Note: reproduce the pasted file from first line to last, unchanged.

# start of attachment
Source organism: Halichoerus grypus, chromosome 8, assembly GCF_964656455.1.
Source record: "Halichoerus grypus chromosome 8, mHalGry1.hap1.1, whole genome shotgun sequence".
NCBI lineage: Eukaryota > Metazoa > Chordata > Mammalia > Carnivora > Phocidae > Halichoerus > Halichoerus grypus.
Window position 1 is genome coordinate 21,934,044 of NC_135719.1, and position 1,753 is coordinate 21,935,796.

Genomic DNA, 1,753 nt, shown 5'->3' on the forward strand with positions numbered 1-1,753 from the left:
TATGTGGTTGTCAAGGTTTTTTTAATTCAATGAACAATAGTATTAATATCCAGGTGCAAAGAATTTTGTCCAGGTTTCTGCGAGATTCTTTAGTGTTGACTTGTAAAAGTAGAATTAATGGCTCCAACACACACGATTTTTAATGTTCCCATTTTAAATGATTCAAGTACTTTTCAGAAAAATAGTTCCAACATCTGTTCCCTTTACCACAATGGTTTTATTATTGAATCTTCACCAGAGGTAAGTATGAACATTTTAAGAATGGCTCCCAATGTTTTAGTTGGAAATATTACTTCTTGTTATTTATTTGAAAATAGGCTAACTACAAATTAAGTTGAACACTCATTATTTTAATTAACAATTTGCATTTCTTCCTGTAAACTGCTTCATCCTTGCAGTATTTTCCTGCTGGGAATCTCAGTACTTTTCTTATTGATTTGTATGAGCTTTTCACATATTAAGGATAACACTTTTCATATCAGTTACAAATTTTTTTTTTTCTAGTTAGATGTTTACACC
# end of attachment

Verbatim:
Source organism: Halichoerus grypus, chromosome 8, assembly GCF_964656455.1.
Source record: "Halichoerus grypus chromosome 8, mHalGry1.hap1.1, whole genome shotgun sequence".
NCBI lineage: Eukaryota > Metazoa > Chordata > Mammalia > Carnivora > Phocidae > Halichoerus > Halichoerus grypus.
Window position 1 is genome coordinate 21,934,044 of NC_135719.1, and position 1,753 is coordinate 21,935,796.

Genomic DNA, 1,753 nt, shown 5'->3' on the forward strand with positions numbered 1-1,753 from the left:
TATGTGGTTGTCAAGGTTTTTTTAATTCAATGAACAATAGTATTAATATCCAGGTGCAAAGAATTTTGTCCAGGTTTCTGCGAGATTCTTTAGTGTTGACTTGTAAAAGTAGAATTAATGGCTCCAACACACACGATTTTTAATGTTCCCATTTTAAATGATTCAAGTACTTTTCAGAAAAATAGTTCCAACATCTGTTCCCTTTACCACAATGGTTTTATTATTGAATCTTCACCAGAGGTAAGTATGAACATTTTAAGAATGGCTCCCAATGTTTTAGTTGGAAATATTACTTCTTGTTATTTATTTGAAAATAGGCTAACTACAAATTAAGTTGAACACTCATTATTTTAATTAACAATTTGCATTTCTTCCTGTAAACTGCTTCATCCTTGCAGTATTTTCCTGCTGGGAATCTCAGTACTTTTCTTATTGATTTGTATGAGCTTTTCACATATTAAGGATAACACTTTTCATATCAGTTACAAATTTTTTTTTTTCTAGTTAGATGTTTACACC